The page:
Trawling not only directly diminishes the world’s fish stocks, but it also damages the coral and the habitats of marine species, causing further decline in fish populations.
What Can Be Done to Reduce the Impacts of Trawling?
The simplest and most effective way to reduce the impacts of trawling is to make trawling illegal, and some countries have even begun to put in place laws that prohibit trawling in marine protected areas in the hope of helping marine life and seabed recover.
But, as implementing laws on such a wide scale doesn’t happen overnight, there are a few ways we can reduce the impacts in an effort to make trawling more sustainable.
Putting in place management measures that ensure fishing gear modifications, limitations on the areas in which trawlers can fish, and the amount of fish they can catch will ultimately help reduce the overall impact of trawling.
How Much Feed for Aquaculture Comes From Fish?
A vast majority of the feed for Aquaculture comes from fish. Fish oil and fish meal make up most of the fish in a fish farm’s diet. Aquaculture also feeds off plants and animal trimmings, however, this is less common.
How Much Fish Is Used for Animal Feed?
On average, we take 18.9 million tons of wild-caught fish and create products like fish oil and fish meal, which we then feed to aquaculture, poultry, swine, and even household pets.
How Much Fish Is Discarded Yearly?
The Food and Agriculture Organization (FAO) estimates that 35% of global fish, mollusks, and crustaceans that the fishing industry catches from the ocean, lakes, rivers, and fish farms are discarded each year.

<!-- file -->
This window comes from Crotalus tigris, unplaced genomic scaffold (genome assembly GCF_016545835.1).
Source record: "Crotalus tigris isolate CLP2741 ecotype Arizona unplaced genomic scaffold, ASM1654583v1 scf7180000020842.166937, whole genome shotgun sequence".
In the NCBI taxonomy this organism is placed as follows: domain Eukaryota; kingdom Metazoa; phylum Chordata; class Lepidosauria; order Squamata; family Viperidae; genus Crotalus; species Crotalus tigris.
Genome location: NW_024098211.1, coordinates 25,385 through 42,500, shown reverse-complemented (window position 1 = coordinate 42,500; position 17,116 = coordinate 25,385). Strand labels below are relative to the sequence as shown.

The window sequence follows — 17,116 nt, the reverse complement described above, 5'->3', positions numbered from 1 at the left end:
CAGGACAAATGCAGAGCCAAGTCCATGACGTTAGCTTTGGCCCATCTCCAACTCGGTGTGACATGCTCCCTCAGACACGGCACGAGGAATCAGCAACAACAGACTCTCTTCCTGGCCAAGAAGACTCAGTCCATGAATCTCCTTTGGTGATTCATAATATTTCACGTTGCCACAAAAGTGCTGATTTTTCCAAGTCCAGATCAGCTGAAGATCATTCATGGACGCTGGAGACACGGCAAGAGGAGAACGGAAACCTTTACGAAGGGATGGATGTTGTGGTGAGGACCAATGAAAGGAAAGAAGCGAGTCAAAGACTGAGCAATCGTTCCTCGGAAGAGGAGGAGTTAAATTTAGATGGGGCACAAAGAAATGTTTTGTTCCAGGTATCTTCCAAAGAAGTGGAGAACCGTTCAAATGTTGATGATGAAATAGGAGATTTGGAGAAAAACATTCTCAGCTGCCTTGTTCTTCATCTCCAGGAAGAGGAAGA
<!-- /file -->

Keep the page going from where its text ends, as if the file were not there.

How Can Fish Discards Be Reduced?
Fishers discard fish for various reasons, with the most common being that the fish is smaller than the legal size, the fishermen have gone over their quota, the fish is damaged in some way, or it is prohibited to catch the fish species.
In order to reduce fish discards, there are a few things we can do, starting with implementing bycatch management planning.
Improving fishing gear to ensure fishers only capture a certain species, closing fisheries where fishermen discard a high percentage of unwanted marine life, implementing catch limits to control how much seafood is being caught, and monitoring all boats that commercial fish are other ways that can significantly reduce fish discards.
How Much of the World’s Ocean Is Protected?
The ocean covers roughly 70% of the Earth’s surface, and of that 70%, just over 8% is protected.
Overfishing is a serious issue that we need to address, and by taking just one look at overfishing statistics, anyone can see the harm we’re doing to the oceans and their fish stocks.
Global seafood production is increasing at alarming rates, and the damage we’re doing to our oceans and their vital ecosystems is guaranteed to have detrimental effects not just on marine life but also on the human race. Without seafood, people will starve, and ultimately, the world as we know it will be no more!